"There is danger from all men. The only maxim of a free government ought to be to trust no man living with
power to endanger the public liberty." - - - - John Adams

Sunday, January 6, 2013

Court OKs Obama Assassinations

Imperial Assassinations  -  White House wins fight to keep drone killings of Americans secret
  • Americans are assassinated in Yemen by the President without a trial.
  • Both Liberal Democrats and Conservative Republicans are silent as the Bill of Rights is gutted and Presidents become assassins.

An idiot, non-thinking Federal judge issued a 75-page ruling on Wednesday that declares that the US Justice Department does not have a legal obligation to explain the rationale behind killing Americans with targeted drone strikes.

This is not the accidental killing of an American on a field of battle.  This is the deliberate targeted assassination of American citizens on the orders of the government in a nation where we are not at war.  The Imperial President has made himself judge, jury and executioner.

United States District Court Judge Colleen McMahon (an appointee of Bill Clinton) wrote in her finding this week that the Obama administration was largely in the right by rejecting Freedom of Information Act (FOIA) requests filed by the American Civil Liberties Union and The New York Times for materials pertaining to the use of unmanned aerial vehicles to execute three US citizens abroad in late 2011.

Anwar al-Awlaki and Samir Khan, both US nationals with alleged ties to al-Qaeda, were killed on September 30 of that year using drone aircraft; days later, al-Awlaki’s teenage son, Abdulrahman al-Awlaki, was executed in the same manner.

Although the Obama administration has remained largely quiet about the killings in the year since, a handful of statements made from senior White House officials, including Pres. Barack Obama himself, have provided some but little insight into the Executive Branch’s insistence that the killings were all justified and constitutionally-sound. Attempts from the ACLU and the Times via FOIA requests to find out more have been unfruitful, though, which spawned a federal lawsuit that has only now been decided in court.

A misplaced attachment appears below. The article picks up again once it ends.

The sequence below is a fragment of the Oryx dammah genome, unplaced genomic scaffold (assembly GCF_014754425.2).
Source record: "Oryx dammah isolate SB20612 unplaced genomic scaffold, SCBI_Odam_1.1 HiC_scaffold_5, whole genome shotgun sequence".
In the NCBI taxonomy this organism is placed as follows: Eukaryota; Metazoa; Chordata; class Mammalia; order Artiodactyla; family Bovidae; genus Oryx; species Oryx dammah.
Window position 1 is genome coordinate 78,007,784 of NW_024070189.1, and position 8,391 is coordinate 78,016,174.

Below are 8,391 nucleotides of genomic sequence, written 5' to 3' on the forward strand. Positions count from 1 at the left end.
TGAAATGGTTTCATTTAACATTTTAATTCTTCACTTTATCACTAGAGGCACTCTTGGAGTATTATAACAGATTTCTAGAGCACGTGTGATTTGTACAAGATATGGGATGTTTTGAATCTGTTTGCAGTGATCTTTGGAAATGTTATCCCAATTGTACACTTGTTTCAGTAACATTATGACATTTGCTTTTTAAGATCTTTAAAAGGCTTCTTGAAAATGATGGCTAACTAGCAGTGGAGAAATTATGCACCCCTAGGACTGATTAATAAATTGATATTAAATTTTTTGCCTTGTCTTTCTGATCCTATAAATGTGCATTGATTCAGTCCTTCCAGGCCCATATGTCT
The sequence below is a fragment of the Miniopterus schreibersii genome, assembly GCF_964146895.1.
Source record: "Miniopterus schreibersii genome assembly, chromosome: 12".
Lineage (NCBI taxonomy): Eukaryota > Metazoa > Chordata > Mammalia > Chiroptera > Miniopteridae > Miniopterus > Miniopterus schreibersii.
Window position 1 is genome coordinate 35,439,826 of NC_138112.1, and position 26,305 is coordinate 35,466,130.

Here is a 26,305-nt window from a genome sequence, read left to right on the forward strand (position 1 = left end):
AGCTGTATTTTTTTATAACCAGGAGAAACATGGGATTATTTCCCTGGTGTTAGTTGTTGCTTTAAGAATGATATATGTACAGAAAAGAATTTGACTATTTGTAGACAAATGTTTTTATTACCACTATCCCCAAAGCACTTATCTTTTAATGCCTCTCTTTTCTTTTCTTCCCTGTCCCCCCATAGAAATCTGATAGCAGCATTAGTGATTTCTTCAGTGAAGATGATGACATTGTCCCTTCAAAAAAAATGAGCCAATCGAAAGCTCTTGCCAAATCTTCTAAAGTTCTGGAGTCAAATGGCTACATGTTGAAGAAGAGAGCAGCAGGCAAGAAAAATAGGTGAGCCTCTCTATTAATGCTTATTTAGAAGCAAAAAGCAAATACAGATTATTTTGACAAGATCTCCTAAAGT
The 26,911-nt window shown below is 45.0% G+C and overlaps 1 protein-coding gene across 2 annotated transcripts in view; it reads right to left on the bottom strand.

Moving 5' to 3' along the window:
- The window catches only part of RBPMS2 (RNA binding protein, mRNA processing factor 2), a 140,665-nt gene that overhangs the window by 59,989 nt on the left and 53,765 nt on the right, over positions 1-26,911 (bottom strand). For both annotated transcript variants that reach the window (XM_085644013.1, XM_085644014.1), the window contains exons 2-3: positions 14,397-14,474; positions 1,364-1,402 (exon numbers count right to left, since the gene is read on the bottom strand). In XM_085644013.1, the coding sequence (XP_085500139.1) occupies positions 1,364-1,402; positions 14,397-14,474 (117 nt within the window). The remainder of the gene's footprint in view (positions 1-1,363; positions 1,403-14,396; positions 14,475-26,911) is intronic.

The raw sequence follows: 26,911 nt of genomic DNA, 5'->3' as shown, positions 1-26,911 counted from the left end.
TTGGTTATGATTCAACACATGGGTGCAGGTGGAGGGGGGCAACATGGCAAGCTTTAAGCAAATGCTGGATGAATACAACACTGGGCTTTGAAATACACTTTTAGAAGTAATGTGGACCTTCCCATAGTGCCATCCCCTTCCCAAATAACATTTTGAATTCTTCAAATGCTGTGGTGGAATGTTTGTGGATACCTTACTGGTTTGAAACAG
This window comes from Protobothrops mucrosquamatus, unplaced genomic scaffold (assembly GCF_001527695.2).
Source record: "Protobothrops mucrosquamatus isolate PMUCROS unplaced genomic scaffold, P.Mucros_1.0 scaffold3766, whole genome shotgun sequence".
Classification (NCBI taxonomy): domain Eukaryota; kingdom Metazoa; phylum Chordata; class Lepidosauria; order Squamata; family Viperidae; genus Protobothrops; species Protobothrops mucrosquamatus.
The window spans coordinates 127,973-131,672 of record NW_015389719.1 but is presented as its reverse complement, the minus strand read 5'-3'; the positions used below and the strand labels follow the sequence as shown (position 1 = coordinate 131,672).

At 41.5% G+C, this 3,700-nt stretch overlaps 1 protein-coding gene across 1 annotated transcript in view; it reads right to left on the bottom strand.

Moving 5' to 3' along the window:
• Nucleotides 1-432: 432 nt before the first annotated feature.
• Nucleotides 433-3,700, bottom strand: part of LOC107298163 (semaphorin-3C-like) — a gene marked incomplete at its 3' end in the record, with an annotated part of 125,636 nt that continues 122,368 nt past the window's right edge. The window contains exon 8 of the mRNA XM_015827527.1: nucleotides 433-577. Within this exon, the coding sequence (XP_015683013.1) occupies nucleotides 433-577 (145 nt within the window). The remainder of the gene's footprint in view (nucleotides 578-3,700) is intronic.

Siding with the defendants in what can easily be considered as cloaked in skepticism, Judge McMahon writes that the Obama White House has been correct in refusing the FOIA requests filed by the plaintiffs.

"There are indeed legitimate reasons, historical and legal, to question the legality of killings unilaterally authorized by the Executive that take place otherwise than on a 'hot' field of battle," McMahon writes in her ruling.

Because her decision must only weigh whether or not the Obama administration has been right in rejecting the FOIA requests, though, her ruling cannot take into consideration what sort of questions — be it historical, legal, ethical or moral — are raised by the ongoing practice of using remote-controlled drones to kill insurgents and, in these instances, US citizens.

"The Alice-in-Wonderland nature of this pronouncement is not lost on me; but after careful consideration, I find myself stuck in a paradoxical situation in which I cannot solve a problem because of contradictory constraints and rules — a veritable Catch-22,” she writes. “I can find no way around the thicket of laws and precedents that effectively allow the Executive Branch of our Government to proclaim as perfectly lawful certain actions that seem on their face incompatible with our Constitution and laws, while keeping the reason for their conclusion a secret.”

Judge Napolitano - Obama's secret assassination list

ACLU Deputy Legal Director Jameel Jaffer issued a statement condemning the White House’s just-won ability to relieve itself from any fair and honest explanation as to the justification of Americans.

“This ruling denies the public access to crucial information about the government’s extrajudicial killing of US citizens and also effectively green-lights its practice of making selective and self-serving disclosures,” Jameel writes. “As the judge acknowledges, the targeted killing program raises profound questions about the appropriate limits on government power in our constitutional democracy. The public has a right to know more about the circumstances in which the government believes it can lawfully kill people, including US citizens, who are far from any battlefield and have never been charged with a crime.”
(RT News USA)

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